Well, thus we play the fools with the time, and the Spirits of the wise sit in the clouds, and mock us.

—King Henry IV Part II, Act 2, Scene 2

… write me down an ass!

—Much Ado About Nothing, Act 4, Scene 2

Shakespeare Does His Taxes

I tax not you, you elements.

—King Lear, Act 3, Scene 2

Help, angels!

—Hamlet, Act 3, Scene 3

So many hours must I contemplate.

—King Henry VI Part III, Act 2, Scene 5

You have not the book of riddles about you, have you?

The Merry Wives of Windsor, Act 1, Scene 1

This week he hath been heavy, sour, sad,
And much different from the man he was.

—The Comedy of Errors, Act 5, Scene 1

Truly, the souls of men are full of dread.

—King Richard III, Act 2, Scene 3

A thing of custom: ’tis no other;
Only it spoils the pleasure of the time.

—Macbeth, Act 3, Scene 4

 

Shakespeare Attends a Baseball Game

Tybalt, you rat-catcher, will you walk?

Romeo and Juliet, Act 3, Scene 1

Thou canst not hit it …
Thou canst not hit it, my good man.

Love’s Labour’s Lost: Act 4, Scene 1

O! let him pass!

—King Lear, Act 5, Scene 3

Who makes that noise there?

Measure for Measure, Act 4, Scene 3

… a broad and powerful fan.

Troilus and Cressida, Act 1, Scene 3

     Stop his mouth,
and let him speak no more.

Titus Andronicus, Act 5, Scene 1

Set thee down … !

—Love’s Labour’s Lost, Act 1, Scene 1

Another hit; what say you?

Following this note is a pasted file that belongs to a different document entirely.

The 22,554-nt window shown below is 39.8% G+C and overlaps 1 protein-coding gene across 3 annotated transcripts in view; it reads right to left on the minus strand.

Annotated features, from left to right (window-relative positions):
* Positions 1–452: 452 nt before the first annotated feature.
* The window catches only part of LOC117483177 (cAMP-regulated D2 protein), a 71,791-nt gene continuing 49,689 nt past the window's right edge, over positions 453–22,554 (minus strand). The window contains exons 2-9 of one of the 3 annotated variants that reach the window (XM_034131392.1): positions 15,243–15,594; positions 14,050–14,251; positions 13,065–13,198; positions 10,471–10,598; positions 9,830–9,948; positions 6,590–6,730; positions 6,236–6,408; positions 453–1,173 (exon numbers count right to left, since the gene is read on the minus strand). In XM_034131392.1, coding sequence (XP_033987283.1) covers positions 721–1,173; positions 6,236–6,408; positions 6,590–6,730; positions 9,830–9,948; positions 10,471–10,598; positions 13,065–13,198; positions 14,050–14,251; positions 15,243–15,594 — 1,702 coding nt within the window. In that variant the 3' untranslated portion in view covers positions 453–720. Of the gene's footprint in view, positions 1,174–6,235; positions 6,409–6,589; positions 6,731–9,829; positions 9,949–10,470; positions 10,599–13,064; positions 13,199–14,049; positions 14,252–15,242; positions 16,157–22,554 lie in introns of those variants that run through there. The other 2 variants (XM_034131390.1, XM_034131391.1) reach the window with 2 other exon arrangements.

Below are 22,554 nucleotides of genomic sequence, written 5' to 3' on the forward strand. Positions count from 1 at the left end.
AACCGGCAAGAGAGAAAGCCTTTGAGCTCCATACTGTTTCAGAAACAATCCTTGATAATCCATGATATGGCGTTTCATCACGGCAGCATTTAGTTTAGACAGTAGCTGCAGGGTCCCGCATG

—Hamlet, Act 5, Scene 2

… one sweet sacrifice.

—King Henry VIII, Act 2, Scene l

He’s safe …

—The Tempest, Act 3, Scene 1

Safe … safe enough.

—Julius Caesar, Act 5, Scene 4

Thou art a robber …

—Cymbeline, Act 4, Scene 2

Shakespeare Doesn’t Like Pop Music

Fair prince, here is good broken music,

—Troilus and Cressida, Act 3, Scene 1

Music do I hear? Ha, ha!

—King Richard II, Act 5, Scene 5

What fire is in mine ears?

Much Ado About Nothing, Act 3, Scene 1

Ay, Hal; ’tis hot, ’tis hot.

—King Henry IV Part I, Act 5, Scene 3

Too hot, too hot!

—The Winter’s Tale, Act 1, Scene 2

… ’tis no matter how it be in tune.
So it make noise enough.

As You Like It, Act 4, Scene 2

Host: I perceive you delight not in music,
Julia: Not a whit, when it jars so.

The Two Gentlemen of Verona, Act 4, Scene 2

What sayest thou to this tune, matter, and method?

—Measure for Measure, Act 3, Scene 2

O fie! the treble jars.

—The Taming of the Shrew, Act 3, Scene 1

The general so likes your music, that he desires you,
For love’s sake, to make no more noise with it.

—Othello, Act 3, Scene 1

Shakespeare Vacations at a Dude Ranch

Now my soul hath elbow-room; …

—King John, Act 5, Scene 7

These shadowy, desert, unfrequented woods,
I better brook than flourishing peopled towns.

—The Two Gentlemen of Verona, Act 5, Scene 4

Give me my boots, I say; saddle my horse.

—King Richard II, Act 5, Scene 2

For my voice, I have lost it with hollaing, and singing …

—King Henry IV Part II, Act 1, Scene 2

I have held familiarity with fresher clothes; …

—All’s Well That Ends Well, Act 5, Scene 2

Motley’s the only wear.

—As You Like It, Act 2, Scene 7

Where’s the cook? Is supper ready … ?

—Taming of the Shrew, Act 4, Scene 1

I eat, and eat I swear—

—King Henry V, Act 5, Scene 1

Shakespeare Ponders the Ski Jump

O what men dare do! what men may do!

—Much Ado About Nothing, Act 4, Scene 1

… a faint cold fear thrills through my veins …

Romeo and Juliet, Act 4, Scene 3

And if they fall, they dash themselves to pieces.

—King Richard III, Act 1, Scene 3

The attempt and not the deed
Confounds us.

—Macbeth, Act 2, Scene 2

… I will not jump …